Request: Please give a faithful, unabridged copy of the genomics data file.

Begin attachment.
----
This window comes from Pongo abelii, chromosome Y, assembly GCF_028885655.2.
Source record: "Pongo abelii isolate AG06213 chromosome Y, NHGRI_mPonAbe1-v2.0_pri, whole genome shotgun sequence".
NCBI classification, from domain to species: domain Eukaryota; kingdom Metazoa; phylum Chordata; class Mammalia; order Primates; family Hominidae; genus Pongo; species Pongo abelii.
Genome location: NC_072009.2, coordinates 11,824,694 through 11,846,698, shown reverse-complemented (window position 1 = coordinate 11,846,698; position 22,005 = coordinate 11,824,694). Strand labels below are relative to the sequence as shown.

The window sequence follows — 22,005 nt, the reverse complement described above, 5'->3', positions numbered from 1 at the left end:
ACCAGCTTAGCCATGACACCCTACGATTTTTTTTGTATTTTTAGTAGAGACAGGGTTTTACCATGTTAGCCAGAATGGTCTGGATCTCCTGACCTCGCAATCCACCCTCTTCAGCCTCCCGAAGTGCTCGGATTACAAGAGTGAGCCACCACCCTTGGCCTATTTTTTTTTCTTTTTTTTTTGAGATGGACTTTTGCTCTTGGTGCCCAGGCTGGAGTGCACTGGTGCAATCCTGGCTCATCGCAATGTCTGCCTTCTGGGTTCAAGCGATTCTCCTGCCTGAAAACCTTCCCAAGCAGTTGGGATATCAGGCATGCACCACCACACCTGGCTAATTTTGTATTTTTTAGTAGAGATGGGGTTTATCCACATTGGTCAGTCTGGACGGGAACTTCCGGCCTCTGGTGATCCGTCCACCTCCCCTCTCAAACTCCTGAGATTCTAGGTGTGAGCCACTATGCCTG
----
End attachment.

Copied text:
This window comes from Pongo abelii, chromosome Y, assembly GCF_028885655.2.
Source record: "Pongo abelii isolate AG06213 chromosome Y, NHGRI_mPonAbe1-v2.0_pri, whole genome shotgun sequence".
NCBI classification, from domain to species: domain Eukaryota; kingdom Metazoa; phylum Chordata; class Mammalia; order Primates; family Hominidae; genus Pongo; species Pongo abelii.
Genome location: NC_072009.2, coordinates 11,824,694 through 11,846,698, shown reverse-complemented (window position 1 = coordinate 11,846,698; position 22,005 = coordinate 11,824,694). Strand labels below are relative to the sequence as shown.

The window sequence follows — 22,005 nt, the reverse complement described above, 5'->3', positions numbered from 1 at the left end:
ACCAGCTTAGCCATGACACCCTACGATTTTTTTTGTATTTTTAGTAGAGACAGGGTTTTACCATGTTAGCCAGAATGGTCTGGATCTCCTGACCTCGCAATCCACCCTCTTCAGCCTCCCGAAGTGCTCGGATTACAAGAGTGAGCCACCACCCTTGGCCTATTTTTTTTTCTTTTTTTTTTGAGATGGACTTTTGCTCTTGGTGCCCAGGCTGGAGTGCACTGGTGCAATCCTGGCTCATCGCAATGTCTGCCTTCTGGGTTCAAGCGATTCTCCTGCCTGAAAACCTTCCCAAGCAGTTGGGATATCAGGCATGCACCACCACACCTGGCTAATTTTGTATTTTTTAGTAGAGATGGGGTTTATCCACATTGGTCAGTCTGGACGGGAACTTCCGGCCTCTGGTGATCCGTCCACCTCCCCTCTCAAACTCCTGAGATTCTAGGTGTGAGCCACTATGCCTG